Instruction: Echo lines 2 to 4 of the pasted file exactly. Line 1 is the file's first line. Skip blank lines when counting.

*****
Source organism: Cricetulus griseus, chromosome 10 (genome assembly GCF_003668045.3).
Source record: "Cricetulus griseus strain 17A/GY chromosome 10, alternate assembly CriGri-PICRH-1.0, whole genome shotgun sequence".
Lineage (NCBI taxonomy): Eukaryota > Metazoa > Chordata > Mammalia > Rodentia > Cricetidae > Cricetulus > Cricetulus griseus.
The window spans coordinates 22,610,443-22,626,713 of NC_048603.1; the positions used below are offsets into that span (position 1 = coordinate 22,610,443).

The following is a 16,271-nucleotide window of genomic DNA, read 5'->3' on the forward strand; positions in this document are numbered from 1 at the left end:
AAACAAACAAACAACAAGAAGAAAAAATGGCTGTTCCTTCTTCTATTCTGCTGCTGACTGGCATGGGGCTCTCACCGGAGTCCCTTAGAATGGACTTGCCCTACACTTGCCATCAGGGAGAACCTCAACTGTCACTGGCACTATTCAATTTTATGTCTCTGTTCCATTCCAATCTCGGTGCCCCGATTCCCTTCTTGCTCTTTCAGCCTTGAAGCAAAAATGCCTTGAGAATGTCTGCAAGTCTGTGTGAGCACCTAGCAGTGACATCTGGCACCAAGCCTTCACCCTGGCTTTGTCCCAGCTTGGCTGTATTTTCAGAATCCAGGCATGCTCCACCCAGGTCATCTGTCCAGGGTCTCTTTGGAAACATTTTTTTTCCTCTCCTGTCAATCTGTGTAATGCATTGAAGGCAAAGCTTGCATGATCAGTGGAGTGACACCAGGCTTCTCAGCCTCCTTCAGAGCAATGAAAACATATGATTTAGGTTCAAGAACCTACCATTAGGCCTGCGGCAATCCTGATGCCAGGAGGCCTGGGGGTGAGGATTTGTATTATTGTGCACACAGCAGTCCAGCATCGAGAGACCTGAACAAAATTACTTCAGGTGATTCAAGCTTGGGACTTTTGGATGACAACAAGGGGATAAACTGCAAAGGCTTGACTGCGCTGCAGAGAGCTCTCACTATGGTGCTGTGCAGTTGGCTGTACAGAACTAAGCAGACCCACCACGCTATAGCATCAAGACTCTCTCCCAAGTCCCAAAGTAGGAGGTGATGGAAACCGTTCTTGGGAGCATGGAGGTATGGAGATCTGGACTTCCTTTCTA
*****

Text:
Source record: "Cricetulus griseus strain 17A/GY chromosome 10, alternate assembly CriGri-PICRH-1.0, whole genome shotgun sequence".
Lineage (NCBI taxonomy): Eukaryota > Metazoa > Chordata > Mammalia > Rodentia > Cricetidae > Cricetulus > Cricetulus griseus.
The window spans coordinates 22,610,443-22,626,713 of NC_048603.1; the positions used below are offsets into that span (position 1 = coordinate 22,610,443).